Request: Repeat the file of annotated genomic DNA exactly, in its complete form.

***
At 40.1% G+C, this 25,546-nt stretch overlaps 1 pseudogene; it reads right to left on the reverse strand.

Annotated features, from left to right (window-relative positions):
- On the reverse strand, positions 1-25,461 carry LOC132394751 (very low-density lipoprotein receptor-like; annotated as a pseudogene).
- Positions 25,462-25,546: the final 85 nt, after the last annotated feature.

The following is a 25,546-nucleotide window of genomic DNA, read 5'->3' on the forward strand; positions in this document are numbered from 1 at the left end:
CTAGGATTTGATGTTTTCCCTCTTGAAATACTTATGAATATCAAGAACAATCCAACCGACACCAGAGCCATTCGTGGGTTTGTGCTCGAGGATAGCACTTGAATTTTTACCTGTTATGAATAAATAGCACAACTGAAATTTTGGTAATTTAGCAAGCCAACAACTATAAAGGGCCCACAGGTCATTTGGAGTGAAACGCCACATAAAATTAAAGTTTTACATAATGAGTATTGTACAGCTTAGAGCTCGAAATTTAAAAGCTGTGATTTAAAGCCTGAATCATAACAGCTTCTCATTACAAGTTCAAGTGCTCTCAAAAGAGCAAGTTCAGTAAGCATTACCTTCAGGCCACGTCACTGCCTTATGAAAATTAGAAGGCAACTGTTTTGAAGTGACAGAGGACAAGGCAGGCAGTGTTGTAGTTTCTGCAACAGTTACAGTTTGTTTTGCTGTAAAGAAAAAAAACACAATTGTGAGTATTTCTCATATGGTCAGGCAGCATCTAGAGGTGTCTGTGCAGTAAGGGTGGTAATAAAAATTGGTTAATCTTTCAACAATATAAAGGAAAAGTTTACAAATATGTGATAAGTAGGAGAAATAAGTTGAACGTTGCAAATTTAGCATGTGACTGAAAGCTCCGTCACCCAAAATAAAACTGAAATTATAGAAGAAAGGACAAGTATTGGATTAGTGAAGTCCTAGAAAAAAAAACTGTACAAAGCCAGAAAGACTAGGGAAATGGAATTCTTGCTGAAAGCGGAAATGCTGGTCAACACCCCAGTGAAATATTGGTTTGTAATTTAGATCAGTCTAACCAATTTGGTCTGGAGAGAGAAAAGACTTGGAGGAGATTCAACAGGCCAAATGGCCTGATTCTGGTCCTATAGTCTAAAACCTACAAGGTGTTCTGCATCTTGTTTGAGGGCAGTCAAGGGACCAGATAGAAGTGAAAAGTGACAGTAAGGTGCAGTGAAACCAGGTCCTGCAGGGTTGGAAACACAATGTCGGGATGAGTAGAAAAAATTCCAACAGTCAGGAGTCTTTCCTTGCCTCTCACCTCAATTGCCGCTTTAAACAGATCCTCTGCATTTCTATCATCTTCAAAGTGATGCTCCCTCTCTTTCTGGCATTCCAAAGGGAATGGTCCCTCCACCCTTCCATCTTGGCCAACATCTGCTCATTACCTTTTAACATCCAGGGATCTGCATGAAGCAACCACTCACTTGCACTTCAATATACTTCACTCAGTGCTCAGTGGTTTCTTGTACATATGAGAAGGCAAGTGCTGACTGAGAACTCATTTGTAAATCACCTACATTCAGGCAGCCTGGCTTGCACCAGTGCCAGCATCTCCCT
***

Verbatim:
At 40.1% G+C, this 25,546-nt stretch overlaps 1 pseudogene; it reads right to left on the reverse strand.

Annotated features, from left to right (window-relative positions):
- On the reverse strand, positions 1-25,461 carry LOC132394751 (very low-density lipoprotein receptor-like; annotated as a pseudogene).
- Positions 25,462-25,546: the final 85 nt, after the last annotated feature.

The following is a 25,546-nucleotide window of genomic DNA, read 5'->3' on the forward strand; positions in this document are numbered from 1 at the left end:
CTAGGATTTGATGTTTTCCCTCTTGAAATACTTATGAATATCAAGAACAATCCAACCGACACCAGAGCCATTCGTGGGTTTGTGCTCGAGGATAGCACTTGAATTTTTACCTGTTATGAATAAATAGCACAACTGAAATTTTGGTAATTTAGCAAGCCAACAACTATAAAGGGCCCACAGGTCATTTGGAGTGAAACGCCACATAAAATTAAAGTTTTACATAATGAGTATTGTACAGCTTAGAGCTCGAAATTTAAAAGCTGTGATTTAAAGCCTGAATCATAACAGCTTCTCATTACAAGTTCAAGTGCTCTCAAAAGAGCAAGTTCAGTAAGCATTACCTTCAGGCCACGTCACTGCCTTATGAAAATTAGAAGGCAACTGTTTTGAAGTGACAGAGGACAAGGCAGGCAGTGTTGTAGTTTCTGCAACAGTTACAGTTTGTTTTGCTGTAAAGAAAAAAAACACAATTGTGAGTATTTCTCATATGGTCAGGCAGCATCTAGAGGTGTCTGTGCAGTAAGGGTGGTAATAAAAATTGGTTAATCTTTCAACAATATAAAGGAAAAGTTTACAAATATGTGATAAGTAGGAGAAATAAGTTGAACGTTGCAAATTTAGCATGTGACTGAAAGCTCCGTCACCCAAAATAAAACTGAAATTATAGAAGAAAGGACAAGTATTGGATTAGTGAAGTCCTAGAAAAAAAAACTGTACAAAGCCAGAAAGACTAGGGAAATGGAATTCTTGCTGAAAGCGGAAATGCTGGTCAACACCCCAGTGAAATATTGGTTTGTAATTTAGATCAGTCTAACCAATTTGGTCTGGAGAGAGAAAAGACTTGGAGGAGATTCAACAGGCCAAATGGCCTGATTCTGGTCCTATAGTCTAAAACCTACAAGGTGTTCTGCATCTTGTTTGAGGGCAGTCAAGGGACCAGATAGAAGTGAAAAGTGACAGTAAGGTGCAGTGAAACCAGGTCCTGCAGGGTTGGAAACACAATGTCGGGATGAGTAGAAAAAATTCCAACAGTCAGGAGTCTTTCCTTGCCTCTCACCTCAATTGCCGCTTTAAACAGATCCTCTGCATTTCTATCATCTTCAAAGTGATGCTCCCTCTCTTTCTGGCATTCCAAAGGGAATGGTCCCTCCACCCTTCCATCTTGGCCAACATCTGCTCATTACCTTTTAACATCCAGGGATCTGCATGAAGCAACCACTCACTTGCACTTCAATATACTTCACTCAGTGCTCAGTGGTTTCTTGTACATATGAGAAGGCAAGTGCTGACTGAGAACTCATTTGTAAATCACCTACATTCAGGCAGCCTGGCTTGCACCAGTGCCAGCATCTCCCT